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Trauma program helps Windsor mother cope with grief

As Mother’s Day approaches, a Windsor woman is opening up about losing both her daughters, and finding her inner peace.

Barbara Mann’s daughter, Angel, was in a car accident back in 2018 and broke her legs — she became addicted to fentanyl.

Angel struggled with addiction for years, got sober, and relapsed.

Suddenly, in February, the 26-year-old overdosed and died.

Mann says she lives with guilt.

“I wish I knew how to be a better mom,” she said.

It’s not her only major loss.

When Mann was 19, she gave birth to her first daughter, Crystal, who died of Sudden Infant Death Syndrome (SIDS).

“Cumulative traumas happen, bang, bang, bang, bang, and it's like, I can't handle this,” Mann said.

But Mann is learning that her grief is much deeper — it’s complex because it started in childhood.

“I was basically at the streets when I was 15 in Toronto. I lived in dumpsters I lived in staircases, I lived in underground parking lots. God brought me through all of that,” Man explained.

She’s survived a broken neck, broken wrist, robberies, and scams.

And now, she’s taking back control and coming to grips with her past.

“I am so grateful,” she said. “I don't regret my past, any of it. Because I'm helping so many people with it. Because there's a power greater than ourselves.”

She found a program, called REACT, a local program that helps people navigate and deal with complex trauma.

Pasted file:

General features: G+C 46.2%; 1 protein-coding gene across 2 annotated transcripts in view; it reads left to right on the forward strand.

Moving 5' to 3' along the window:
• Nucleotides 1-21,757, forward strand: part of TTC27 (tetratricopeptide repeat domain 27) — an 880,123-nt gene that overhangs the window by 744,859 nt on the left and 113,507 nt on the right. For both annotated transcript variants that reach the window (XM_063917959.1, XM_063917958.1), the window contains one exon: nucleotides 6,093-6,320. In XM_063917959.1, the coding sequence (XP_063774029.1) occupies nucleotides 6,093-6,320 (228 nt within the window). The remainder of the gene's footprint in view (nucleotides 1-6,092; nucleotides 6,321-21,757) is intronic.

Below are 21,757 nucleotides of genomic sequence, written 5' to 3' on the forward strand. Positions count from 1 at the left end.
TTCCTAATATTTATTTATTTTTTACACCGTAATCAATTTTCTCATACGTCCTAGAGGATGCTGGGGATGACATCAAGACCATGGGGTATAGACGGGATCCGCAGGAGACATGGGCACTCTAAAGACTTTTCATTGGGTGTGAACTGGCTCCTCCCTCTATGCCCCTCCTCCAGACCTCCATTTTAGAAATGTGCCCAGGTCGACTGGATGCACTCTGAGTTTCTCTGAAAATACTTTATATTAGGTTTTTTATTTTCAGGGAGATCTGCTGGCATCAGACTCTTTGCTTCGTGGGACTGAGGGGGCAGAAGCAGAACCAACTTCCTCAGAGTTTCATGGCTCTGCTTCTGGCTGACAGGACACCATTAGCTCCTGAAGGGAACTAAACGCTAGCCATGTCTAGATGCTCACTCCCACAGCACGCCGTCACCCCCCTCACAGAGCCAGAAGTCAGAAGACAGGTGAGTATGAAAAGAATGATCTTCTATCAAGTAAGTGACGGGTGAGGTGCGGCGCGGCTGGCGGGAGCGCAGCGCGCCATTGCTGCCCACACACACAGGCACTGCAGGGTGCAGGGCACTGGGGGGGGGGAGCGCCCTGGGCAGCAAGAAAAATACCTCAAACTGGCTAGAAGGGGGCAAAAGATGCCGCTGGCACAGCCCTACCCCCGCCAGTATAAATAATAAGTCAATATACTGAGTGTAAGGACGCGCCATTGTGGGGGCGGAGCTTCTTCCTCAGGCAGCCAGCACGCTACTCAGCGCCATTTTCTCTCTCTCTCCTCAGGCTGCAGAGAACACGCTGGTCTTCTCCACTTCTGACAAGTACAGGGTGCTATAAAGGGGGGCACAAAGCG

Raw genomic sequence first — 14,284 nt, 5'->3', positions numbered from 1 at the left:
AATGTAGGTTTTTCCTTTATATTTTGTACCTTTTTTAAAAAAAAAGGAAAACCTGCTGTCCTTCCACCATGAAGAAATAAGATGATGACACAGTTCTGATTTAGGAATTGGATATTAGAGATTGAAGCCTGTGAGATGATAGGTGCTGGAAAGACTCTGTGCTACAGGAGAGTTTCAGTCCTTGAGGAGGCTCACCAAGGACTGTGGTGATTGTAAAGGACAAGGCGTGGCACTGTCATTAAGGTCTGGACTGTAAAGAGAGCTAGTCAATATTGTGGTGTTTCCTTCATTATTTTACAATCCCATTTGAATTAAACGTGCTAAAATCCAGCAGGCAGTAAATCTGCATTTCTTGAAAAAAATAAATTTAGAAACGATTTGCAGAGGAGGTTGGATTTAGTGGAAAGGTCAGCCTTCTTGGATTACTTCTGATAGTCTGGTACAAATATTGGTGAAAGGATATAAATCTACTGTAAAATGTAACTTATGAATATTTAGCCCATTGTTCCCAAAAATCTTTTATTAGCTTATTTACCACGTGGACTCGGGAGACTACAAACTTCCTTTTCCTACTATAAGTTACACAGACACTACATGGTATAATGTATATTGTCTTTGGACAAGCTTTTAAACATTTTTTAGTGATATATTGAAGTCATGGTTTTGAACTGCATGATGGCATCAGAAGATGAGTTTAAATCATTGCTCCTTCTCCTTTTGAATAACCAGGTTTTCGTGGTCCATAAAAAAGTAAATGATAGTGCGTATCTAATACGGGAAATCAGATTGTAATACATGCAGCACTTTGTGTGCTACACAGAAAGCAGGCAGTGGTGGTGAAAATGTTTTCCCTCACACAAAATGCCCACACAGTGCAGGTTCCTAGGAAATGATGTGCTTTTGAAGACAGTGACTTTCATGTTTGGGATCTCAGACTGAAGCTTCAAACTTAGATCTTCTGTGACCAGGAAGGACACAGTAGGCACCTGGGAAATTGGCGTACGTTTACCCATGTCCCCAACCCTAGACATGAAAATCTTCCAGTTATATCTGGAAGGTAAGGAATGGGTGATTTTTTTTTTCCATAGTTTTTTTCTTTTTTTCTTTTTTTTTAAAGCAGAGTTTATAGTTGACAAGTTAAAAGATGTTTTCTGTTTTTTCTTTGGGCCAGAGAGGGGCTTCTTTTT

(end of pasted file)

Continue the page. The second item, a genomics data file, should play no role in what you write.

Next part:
“It's a series of events where people are in positions, they feel they might get hurt, they may die,” said Kristen Stockford, REACT Windsor’s director of operations. “They mentally don't have the capacity to take it. Yet they have no resource to resolve it.”

REACT operates out of the Downtown Windsor Community Collaborative.

Stockford says adverse childhood experiences contribute to one of the biggest health crises in North America. Noting drug addiction and alcoholism, suicides and depression, and domestic violence are often linked to complex trauma.

“All the major killers in North America there are unquestionable links to experiencing complex trauma and the increased risk of those things in adulthood,” she said.

Mann is still grieving the loss of her daughters, but thanks to her counselling at REACT is finding healthy ways to cope — painting her home in rainbow colours, practicing self-care. Even displaying Mother’s Day Balloons in her front garden.

“I just put it up because I'm a mother to my inner child now,” she explained.

Mann wants others to learn that you’re never alone. And help — is right around the corner.

“Do yourself a favor and reach out to me I'd like it saved my life,” she said. Top Stories

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